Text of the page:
In the first instance, objects must evince features signaling humanness—faces, mouths, voices—to be looked at animate; in objectophilia, the item is sexy exactly since it is perhaps not individual, perhaps not soft and high in fluids, but instead difficult, difficult, hard—though also a little porous.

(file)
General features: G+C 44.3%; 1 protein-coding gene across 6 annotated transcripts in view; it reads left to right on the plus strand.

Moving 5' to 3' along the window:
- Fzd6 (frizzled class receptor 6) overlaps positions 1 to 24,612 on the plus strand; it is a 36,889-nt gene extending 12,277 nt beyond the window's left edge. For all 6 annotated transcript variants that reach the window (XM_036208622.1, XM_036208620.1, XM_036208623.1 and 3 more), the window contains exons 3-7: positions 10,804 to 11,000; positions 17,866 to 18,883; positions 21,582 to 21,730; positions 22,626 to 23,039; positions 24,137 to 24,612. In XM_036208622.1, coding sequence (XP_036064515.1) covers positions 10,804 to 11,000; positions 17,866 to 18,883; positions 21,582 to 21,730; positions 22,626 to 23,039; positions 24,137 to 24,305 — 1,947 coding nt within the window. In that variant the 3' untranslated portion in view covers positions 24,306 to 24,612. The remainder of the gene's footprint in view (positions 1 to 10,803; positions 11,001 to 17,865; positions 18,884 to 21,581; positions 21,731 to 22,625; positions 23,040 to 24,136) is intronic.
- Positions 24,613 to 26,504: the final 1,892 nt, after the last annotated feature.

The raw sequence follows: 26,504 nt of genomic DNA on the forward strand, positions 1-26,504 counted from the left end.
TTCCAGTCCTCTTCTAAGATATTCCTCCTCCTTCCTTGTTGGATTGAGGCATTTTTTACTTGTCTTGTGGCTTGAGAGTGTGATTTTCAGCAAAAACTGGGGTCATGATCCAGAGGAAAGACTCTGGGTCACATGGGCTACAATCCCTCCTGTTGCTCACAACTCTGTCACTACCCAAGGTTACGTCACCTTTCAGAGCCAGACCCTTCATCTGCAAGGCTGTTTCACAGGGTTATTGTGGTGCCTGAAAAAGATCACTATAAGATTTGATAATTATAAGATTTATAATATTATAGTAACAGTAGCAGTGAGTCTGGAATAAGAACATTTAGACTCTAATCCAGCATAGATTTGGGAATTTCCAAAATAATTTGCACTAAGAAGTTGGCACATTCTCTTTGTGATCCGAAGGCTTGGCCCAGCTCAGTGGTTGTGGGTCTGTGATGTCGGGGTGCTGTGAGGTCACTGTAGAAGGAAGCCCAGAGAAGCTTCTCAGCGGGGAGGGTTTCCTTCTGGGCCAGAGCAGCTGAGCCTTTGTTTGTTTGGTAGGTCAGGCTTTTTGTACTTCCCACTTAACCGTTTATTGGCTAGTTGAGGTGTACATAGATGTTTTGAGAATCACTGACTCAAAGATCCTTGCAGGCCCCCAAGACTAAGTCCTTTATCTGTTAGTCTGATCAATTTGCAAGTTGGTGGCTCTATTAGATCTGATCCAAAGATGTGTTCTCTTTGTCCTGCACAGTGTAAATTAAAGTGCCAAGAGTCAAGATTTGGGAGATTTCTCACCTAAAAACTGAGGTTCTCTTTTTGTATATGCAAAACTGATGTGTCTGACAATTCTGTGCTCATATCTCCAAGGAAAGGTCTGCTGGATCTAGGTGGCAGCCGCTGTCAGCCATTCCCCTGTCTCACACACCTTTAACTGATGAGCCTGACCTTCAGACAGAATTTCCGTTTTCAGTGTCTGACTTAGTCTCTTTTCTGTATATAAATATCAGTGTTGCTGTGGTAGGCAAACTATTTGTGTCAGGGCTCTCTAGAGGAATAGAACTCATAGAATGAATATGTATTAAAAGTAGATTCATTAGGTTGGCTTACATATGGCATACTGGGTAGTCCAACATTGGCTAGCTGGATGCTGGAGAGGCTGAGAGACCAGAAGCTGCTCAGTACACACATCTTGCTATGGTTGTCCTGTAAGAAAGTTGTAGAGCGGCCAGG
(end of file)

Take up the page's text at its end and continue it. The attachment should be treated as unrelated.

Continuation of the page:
But both instances are about things coming to a new lease of life in regards to their counterparties—subjects, individuals, wetware. Nevertheless, both are about topics engaging with things, whoever brand new status is merely caused by them by the former. In Jane Bennett’s view, in comparison, the newest charm of things is rooted within their being regarded as things, which starts if they are no longer objects for topics. 4 They then become available not just for animist animation and sexual interest, also for a 3rd connection: as things of recognition, as avenues toward what exactly is eventually a de-animation, a kind of de-subjectivation or critical problem of subjectivation. Hito Steyerl might have had something similar to this in your mind whenever she penned in e-flux journal: